Health and Human Services launches a drive for your blood, but in a good way

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The pandemic has depressed blood and plasma donations to what the Health and Human Services Department is calling historic lows. So the department has launched a public campaign to get more people to donate. Here with the details,  the Federal Drive with Tom Temin spoke to deputy assistant secretary for infectious disease B. Kaye Hayes.

Interview transcript:

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Best listening experience is on Chrome, Firefox or Safari. Subscribe to Federal Drive’s daily audio interviews on Apple Podcasts or PodcastOne.

The pandemic has depressed blood and plasma donations to what the Health and Human Services Department is calling historic lows. So the department has launched a public campaign to get more people to donate. Here with the details,  the Federal Drive with Tom Temin spoke to deputy assistant secretary for infectious disease B. Kaye Hayes.

Interview transcript:

Tom Temin: And just frame the problem for us because the federal government doesn’t directly collect blood, but what is going on? And how do you monitor it? And for what purpose?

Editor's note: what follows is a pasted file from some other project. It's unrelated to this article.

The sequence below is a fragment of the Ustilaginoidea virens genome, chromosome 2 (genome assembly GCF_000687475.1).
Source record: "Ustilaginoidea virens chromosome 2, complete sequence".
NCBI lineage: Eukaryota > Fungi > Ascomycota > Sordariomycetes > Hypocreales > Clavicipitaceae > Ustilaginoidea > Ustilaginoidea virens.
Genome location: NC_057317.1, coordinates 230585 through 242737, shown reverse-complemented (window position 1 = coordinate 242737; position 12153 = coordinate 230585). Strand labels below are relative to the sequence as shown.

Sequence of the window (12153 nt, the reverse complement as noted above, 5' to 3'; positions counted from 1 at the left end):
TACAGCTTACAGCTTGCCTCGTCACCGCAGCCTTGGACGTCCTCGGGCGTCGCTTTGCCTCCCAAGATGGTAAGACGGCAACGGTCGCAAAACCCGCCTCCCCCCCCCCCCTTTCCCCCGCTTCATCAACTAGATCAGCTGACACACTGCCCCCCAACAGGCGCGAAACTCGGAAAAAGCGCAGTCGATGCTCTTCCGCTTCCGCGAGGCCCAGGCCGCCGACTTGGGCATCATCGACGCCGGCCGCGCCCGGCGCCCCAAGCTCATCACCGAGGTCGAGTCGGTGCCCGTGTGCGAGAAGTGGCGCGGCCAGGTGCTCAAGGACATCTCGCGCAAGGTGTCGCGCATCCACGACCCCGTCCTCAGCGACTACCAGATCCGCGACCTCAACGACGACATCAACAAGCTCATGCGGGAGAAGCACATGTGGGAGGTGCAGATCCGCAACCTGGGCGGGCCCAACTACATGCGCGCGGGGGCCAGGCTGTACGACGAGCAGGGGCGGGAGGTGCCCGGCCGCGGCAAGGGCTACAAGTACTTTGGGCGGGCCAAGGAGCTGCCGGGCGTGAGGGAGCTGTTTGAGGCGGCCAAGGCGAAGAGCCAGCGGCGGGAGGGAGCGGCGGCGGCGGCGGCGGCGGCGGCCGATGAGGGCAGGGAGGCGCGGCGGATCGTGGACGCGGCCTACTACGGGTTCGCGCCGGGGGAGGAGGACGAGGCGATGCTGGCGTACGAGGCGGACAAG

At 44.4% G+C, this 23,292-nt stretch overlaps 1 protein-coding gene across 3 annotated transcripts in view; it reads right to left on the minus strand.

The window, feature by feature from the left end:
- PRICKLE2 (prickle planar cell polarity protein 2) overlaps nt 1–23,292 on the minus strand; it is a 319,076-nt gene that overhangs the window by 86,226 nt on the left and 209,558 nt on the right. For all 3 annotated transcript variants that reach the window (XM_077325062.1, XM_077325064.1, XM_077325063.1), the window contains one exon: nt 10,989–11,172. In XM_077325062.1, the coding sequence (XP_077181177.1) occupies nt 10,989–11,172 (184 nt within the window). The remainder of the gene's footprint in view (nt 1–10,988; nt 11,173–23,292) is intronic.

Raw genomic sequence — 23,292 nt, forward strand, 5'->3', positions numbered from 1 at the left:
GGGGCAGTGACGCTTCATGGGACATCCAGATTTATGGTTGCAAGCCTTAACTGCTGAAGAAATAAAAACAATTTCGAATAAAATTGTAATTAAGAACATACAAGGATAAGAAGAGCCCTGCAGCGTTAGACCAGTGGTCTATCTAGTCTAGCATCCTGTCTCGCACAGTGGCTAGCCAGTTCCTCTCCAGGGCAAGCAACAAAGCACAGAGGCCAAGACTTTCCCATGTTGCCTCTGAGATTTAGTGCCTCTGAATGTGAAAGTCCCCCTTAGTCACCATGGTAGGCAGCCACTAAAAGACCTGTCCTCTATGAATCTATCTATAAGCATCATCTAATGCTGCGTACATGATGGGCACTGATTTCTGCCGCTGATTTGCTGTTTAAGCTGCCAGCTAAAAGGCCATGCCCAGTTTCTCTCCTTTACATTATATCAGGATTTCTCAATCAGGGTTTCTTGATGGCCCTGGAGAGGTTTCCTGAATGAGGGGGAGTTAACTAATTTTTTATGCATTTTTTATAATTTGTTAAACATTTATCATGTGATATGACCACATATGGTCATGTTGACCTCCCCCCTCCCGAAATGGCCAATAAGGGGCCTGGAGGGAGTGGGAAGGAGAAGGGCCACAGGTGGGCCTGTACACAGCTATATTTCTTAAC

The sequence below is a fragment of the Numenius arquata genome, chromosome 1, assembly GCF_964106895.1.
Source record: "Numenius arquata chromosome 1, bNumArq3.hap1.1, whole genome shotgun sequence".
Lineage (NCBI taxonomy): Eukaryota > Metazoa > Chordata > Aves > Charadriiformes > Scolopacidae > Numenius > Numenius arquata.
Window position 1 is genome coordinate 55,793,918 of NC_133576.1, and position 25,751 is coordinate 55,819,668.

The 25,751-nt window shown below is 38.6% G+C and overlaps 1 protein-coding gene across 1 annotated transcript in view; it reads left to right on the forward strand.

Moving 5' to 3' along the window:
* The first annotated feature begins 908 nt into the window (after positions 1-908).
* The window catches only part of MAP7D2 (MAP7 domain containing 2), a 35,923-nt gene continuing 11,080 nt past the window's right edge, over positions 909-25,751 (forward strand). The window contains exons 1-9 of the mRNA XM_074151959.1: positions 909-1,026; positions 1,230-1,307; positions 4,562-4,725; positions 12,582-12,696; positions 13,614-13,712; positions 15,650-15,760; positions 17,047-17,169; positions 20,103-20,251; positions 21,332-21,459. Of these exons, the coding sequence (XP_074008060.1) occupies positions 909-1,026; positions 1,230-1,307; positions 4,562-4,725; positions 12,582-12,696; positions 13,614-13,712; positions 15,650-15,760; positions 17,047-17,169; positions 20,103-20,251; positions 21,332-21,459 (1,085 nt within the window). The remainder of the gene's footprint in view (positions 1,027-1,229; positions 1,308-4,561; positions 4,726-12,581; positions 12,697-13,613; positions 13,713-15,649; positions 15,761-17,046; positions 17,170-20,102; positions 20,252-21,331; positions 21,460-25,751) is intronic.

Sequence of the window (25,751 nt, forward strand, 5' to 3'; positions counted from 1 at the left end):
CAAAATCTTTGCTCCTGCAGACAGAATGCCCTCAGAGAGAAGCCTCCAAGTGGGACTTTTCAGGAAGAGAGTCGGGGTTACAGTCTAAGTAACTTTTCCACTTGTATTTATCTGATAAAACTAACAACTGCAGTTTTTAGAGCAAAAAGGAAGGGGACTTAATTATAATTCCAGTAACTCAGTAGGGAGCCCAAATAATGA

B. Kaye Hayes: 
Sure. So what’s going on, we’ve had record shortages of blood. Because of COVID-19, we saw our record shortage,  because at the beginning of the pandemic we were instructed to be ,staying home isolating. But then, as we did that, we also we started to have these incredible blood shortages. And because of that we really needed to go back to ramping up blood donations, blood and plasma donations in our communities.

Tom Temin: It seems like perhaps people were fearful of the fact that could COVID be in the blood? I mean, there was you know, when HIV was extant in the land, you couldn’t give because HIV was in the blood. Is that true of the Coronavirus?

B. Kaye Hayes:  No, what was happening is that we started very early on with COVID in Washington State. And we start talking about safety protocols and large gatherings that really impacted our blood donation drives. For example, a huge segment of our population, our federal employees give blood at their their office blood drives. And so when you had social isolation and people working from home, we didn’t have those big large gatherings of blood drives. So that was a contributing factor. And we saw that throughout the country. So it had nothing to do with  COVID, but really about large gatherings of colleagues and employees and offices.

Tom Temin: But just to clarify the fear that someone could get COVID from a blood donation that is unfounded?

B. Kaye Hayes: That is unfounded.

Tom Temin: Okay, well, that’s good to know, We’ll settle that one right there.

B. Kaye Hayes: Absolutely.